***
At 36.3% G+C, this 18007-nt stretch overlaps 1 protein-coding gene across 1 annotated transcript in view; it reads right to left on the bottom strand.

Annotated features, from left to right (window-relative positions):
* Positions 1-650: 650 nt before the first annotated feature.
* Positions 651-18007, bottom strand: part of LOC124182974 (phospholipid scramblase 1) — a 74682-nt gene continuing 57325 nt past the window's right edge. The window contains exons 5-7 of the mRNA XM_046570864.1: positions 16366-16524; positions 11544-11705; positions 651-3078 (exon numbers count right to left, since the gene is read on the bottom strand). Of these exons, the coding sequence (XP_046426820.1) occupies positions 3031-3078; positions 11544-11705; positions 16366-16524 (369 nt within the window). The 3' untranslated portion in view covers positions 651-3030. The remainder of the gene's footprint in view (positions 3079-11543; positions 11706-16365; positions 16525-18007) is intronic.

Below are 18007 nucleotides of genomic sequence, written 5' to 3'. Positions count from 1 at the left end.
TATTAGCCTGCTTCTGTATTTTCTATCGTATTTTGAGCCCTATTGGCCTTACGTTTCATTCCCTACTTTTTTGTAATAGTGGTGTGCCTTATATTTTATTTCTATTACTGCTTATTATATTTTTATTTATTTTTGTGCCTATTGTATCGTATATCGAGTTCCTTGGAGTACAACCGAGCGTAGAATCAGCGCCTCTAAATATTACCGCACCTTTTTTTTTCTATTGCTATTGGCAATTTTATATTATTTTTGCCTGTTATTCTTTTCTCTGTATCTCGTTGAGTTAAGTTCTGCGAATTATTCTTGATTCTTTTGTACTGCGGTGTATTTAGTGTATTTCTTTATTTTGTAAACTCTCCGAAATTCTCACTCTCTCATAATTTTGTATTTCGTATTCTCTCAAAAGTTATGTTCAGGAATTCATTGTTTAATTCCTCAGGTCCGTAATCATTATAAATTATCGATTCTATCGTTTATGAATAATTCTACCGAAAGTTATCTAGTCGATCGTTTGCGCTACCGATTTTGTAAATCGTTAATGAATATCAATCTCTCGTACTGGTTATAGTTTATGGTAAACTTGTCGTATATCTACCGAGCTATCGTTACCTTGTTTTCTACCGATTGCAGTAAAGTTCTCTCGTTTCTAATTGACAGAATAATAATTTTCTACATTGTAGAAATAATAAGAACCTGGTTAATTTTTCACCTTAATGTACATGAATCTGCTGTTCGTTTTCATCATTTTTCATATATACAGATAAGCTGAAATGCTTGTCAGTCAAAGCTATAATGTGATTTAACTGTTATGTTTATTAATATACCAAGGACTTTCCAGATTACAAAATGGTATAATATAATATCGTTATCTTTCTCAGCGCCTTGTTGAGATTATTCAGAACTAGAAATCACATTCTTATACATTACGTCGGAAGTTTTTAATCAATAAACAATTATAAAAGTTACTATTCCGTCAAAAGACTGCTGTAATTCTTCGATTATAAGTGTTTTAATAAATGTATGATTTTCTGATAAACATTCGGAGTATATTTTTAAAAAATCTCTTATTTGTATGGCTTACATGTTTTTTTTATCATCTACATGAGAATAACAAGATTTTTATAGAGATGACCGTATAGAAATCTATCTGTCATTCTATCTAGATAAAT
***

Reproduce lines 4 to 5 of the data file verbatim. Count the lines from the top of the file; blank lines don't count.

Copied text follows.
* Positions 651-18007, bottom strand: part of LOC124182974 (phospholipid scramblase 1) — a 74682-nt gene continuing 57325 nt past the window's right edge. The window contains exons 5-7 of the mRNA XM_046570864.1: positions 16366-16524; positions 11544-11705; positions 651-3078 (exon numbers count right to left, since the gene is read on the bottom strand). Of these exons, the coding sequence (XP_046426820.1) occupies positions 3031-3078; positions 11544-11705; positions 16366-16524 (369 nt within the window). The 3' untranslated portion in view covers positions 651-3030. The remainder of the gene's footprint in view (positions 3079-11543; positions 11706-16365; positions 16525-18007) is intronic.

Below are 18007 nucleotides of genomic sequence, written 5' to 3'. Positions count from 1 at the left end.